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Simon (FIA): New Regs to Avoid “Extreme” Tech Development

FIA technical director Gilles Simon shares insight into 2020 prototype regulations…

Photo: MPS Agency

FIA technical director Gilles Simon says the 2020 prototype regulations will not see “extreme” technical development but instead refined areas that will produce a more cost-effective environment for manufacturers.

The new regs, which the FIA has stated is based off ‘hypercar’ concept designs, will be announced on Friday in Le Mans and is expected to be utilized from the 2020-21 World Endurance Championship season.

Released in a Q&A in the latest issue of the FIA’s AUTO magazine, Simon revealed further details on the forthcoming, yet-to-be-named platform.

“The first goal is to have one set of regulations that is not going into extreme technological development, so that we can set a regulation that all the competitors can have access to, but which will be compulsory for everybody,” said Simon.

He said the current proposal, which went through the FIA World Motor Sport Council last week, is based on a number of “limiting parameters” that will eliminate the need for Equivalence of Technology.

“Very roughly, it’s where we control the engine performance, the hybrid system performance and the aero performance, and you define the car with which you want to compete but it cannot be more than this horsepower, more than this kilowatts from the electric [motor], more than these aero figures,” he said.

“We want to set up some physical boundaries and put the numbers in the right place so that competitors can reach them but also have to reach them to be competitive.

“This means that we will not have any Equivalence of Technology – this is, you can make this horsepower with that fuel flow, and the number of cylinders is your choice, the architecture of the engine is your choice etc.

“Maybe it’s because you have some brand identification, you want a four-cylinder, 12 cylinder, whatever you want but you have to go to these figures.

“Aero-wise it will be the same, this is the maximum downforce you can reach and that we measure, and this is the limiting factor, then you are free on the design of the car to reach those numbers.”

The FIA’s proposed budget reduction, which would see manufacturers operating at one-quarter of the current LMP1 hybrid budgets, would put costs in line with current LMP1 privateers, but with hybrid power, according to Simon.

Privateers, meanwhile, will continue to be encouraged to compete in the top class as well.

“With the new LMP1 category, our target is to have it in the same range of costs for privateers at the current non-hybrid LMP1 level, while we include also hybrid technology into it,” he said.

“Not as sophisticated or complex as we have seen in recent years, but quite interesting to have the technology too. So, we believe there will be an interest for privateers to run in the LMP1 category.”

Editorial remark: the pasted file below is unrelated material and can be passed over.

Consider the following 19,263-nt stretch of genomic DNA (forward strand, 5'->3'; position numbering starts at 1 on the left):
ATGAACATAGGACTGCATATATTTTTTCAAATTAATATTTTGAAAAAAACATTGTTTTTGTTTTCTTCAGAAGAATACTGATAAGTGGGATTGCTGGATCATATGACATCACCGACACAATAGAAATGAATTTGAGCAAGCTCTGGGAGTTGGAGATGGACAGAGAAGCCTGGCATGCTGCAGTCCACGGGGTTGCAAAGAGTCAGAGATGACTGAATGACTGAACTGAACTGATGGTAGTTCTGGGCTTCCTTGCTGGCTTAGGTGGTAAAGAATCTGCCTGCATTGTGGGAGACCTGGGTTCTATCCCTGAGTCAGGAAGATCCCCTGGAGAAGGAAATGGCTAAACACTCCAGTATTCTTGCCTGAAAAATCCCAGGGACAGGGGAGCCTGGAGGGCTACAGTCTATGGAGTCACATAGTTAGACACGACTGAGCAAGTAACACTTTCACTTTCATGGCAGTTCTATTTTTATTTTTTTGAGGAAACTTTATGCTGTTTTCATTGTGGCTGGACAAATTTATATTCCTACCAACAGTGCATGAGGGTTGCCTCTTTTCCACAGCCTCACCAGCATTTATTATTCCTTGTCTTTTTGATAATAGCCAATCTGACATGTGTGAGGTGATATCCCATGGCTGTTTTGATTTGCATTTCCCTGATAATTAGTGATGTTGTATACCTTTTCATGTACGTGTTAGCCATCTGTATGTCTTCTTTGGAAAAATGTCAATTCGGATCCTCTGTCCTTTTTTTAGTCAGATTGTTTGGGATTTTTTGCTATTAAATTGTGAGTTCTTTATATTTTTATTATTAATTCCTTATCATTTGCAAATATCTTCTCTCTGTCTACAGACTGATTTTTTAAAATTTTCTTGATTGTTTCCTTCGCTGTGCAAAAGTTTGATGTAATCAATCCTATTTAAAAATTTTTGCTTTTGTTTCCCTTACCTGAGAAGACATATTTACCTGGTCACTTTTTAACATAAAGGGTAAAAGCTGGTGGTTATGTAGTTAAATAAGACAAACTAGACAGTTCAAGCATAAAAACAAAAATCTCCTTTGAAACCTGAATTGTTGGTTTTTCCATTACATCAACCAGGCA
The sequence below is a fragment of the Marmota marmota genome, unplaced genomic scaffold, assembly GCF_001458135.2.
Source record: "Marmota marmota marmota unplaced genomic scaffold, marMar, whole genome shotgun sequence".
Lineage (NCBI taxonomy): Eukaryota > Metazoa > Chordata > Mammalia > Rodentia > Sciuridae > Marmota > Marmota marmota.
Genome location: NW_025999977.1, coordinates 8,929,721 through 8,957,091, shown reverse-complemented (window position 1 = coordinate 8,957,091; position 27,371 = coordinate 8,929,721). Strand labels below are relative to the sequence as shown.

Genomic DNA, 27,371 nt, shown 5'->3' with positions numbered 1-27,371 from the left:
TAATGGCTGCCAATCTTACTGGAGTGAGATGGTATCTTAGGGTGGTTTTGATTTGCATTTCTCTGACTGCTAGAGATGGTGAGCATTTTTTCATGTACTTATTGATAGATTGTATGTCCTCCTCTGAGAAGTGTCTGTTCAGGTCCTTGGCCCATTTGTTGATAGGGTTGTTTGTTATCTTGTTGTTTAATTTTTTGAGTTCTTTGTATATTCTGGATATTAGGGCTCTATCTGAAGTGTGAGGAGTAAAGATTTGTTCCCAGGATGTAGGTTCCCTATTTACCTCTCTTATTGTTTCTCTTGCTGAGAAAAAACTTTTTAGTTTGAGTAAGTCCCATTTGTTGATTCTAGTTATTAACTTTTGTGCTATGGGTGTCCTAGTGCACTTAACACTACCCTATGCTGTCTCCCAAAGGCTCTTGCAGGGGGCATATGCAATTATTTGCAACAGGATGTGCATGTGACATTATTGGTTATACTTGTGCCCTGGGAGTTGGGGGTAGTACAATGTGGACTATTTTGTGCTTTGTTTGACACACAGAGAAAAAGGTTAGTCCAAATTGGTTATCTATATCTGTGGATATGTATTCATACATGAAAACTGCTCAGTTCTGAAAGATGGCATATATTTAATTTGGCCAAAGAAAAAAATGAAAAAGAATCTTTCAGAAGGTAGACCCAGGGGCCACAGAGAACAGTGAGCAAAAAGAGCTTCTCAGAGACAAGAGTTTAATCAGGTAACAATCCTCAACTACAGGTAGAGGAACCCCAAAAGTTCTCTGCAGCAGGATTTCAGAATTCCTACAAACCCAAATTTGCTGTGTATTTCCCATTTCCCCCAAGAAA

Simon said hybrid systems will be available “at quite a reasonable price” but has essentially ruled out prospects of a spec unit being adopted class-wide.

Sportscar365 understands that manufacturers could be required to make its powertrains available to customers, possibly under a cost-cap format similar to what’s seen in the ABB FIA Formula E Championship.

Balancing Act with GTE-Pro

Despite multiple GTE-Pro manufacturers evaluating prototype programs under the new regs, Simon has downplayed that it could come at a detriment to the top factory-backed production-based class.

Ford, Aston Martin and Ferrari are understood to all be in discussions to enter the top prototype class in 2020-21.

“I think we are not speaking about the same cars – these are prototypes for LMP1 category, it is not based on specific cars,” Simon said.

“I believe it is quite a different program for manufacturers and possibly with different targets in terms of brand.

“We believe that as it is the GTE category is quite successful and we do not see it reducing. In fact, we even have some potential new entrants that are developing cars for 2020.

“So, we are quite confident the success of GTE will be quite stable.

“I think that the P1 category has the potential to be very attractive because the regulations we set will really be nearer to hypercars than to the current P1s.

“By that I mean they will be extreme road cars. I would call them concept race cars.

“That is, they are concept cars for racing – for big brands and big names if they are not big companies. And I think this will truly engage fans.”

John Dagys is the founder and Editor-in-Chief of Sportscar365. Dagys spent eight years as a motorsports correspondent for and SPEED Channel and has contributed to numerous other motorsports publications worldwide. Contact John


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